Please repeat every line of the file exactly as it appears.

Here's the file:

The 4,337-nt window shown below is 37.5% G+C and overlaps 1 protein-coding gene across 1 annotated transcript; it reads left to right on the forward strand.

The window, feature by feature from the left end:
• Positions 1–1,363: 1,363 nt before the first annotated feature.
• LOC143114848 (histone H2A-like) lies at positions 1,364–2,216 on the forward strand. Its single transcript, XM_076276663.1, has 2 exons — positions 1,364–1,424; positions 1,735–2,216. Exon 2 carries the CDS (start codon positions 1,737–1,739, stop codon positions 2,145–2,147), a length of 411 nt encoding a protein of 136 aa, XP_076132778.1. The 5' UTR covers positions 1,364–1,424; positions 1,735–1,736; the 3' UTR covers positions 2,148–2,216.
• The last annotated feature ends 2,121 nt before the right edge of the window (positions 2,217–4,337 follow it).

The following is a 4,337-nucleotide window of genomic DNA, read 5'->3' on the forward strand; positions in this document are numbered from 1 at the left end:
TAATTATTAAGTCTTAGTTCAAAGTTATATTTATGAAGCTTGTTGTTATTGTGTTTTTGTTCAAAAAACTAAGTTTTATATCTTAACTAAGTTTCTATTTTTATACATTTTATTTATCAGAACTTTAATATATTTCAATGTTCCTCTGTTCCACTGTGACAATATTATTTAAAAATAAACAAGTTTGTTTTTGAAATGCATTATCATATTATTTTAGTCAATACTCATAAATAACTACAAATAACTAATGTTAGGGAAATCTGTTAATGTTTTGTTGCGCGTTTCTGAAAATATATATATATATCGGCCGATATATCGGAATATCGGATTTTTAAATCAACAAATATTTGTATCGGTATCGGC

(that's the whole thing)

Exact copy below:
The 4,337-nt window shown below is 37.5% G+C and overlaps 1 protein-coding gene across 1 annotated transcript; it reads left to right on the forward strand.

The window, feature by feature from the left end:
• Positions 1–1,363: 1,363 nt before the first annotated feature.
• LOC143114848 (histone H2A-like) lies at positions 1,364–2,216 on the forward strand. Its single transcript, XM_076276663.1, has 2 exons — positions 1,364–1,424; positions 1,735–2,216. Exon 2 carries the CDS (start codon positions 1,737–1,739, stop codon positions 2,145–2,147), a length of 411 nt encoding a protein of 136 aa, XP_076132778.1. The 5' UTR covers positions 1,364–1,424; positions 1,735–1,736; the 3' UTR covers positions 2,148–2,216.
• The last annotated feature ends 2,121 nt before the right edge of the window (positions 2,217–4,337 follow it).

The following is a 4,337-nucleotide window of genomic DNA, read 5'->3' on the forward strand; positions in this document are numbered from 1 at the left end:
TAATTATTAAGTCTTAGTTCAAAGTTATATTTATGAAGCTTGTTGTTATTGTGTTTTTGTTCAAAAAACTAAGTTTTATATCTTAACTAAGTTTCTATTTTTATACATTTTATTTATCAGAACTTTAATATATTTCAATGTTCCTCTGTTCCACTGTGACAATATTATTTAAAAATAAACAAGTTTGTTTTTGAAATGCATTATCATATTATTTTAGTCAATACTCATAAATAACTACAAATAACTAATGTTAGGGAAATCTGTTAATGTTTTGTTGCGCGTTTCTGAAAATATATATATATATCGGCCGATATATCGGAATATCGGATTTTTAAATCAACAAATATTTGTATCGGTATCGGC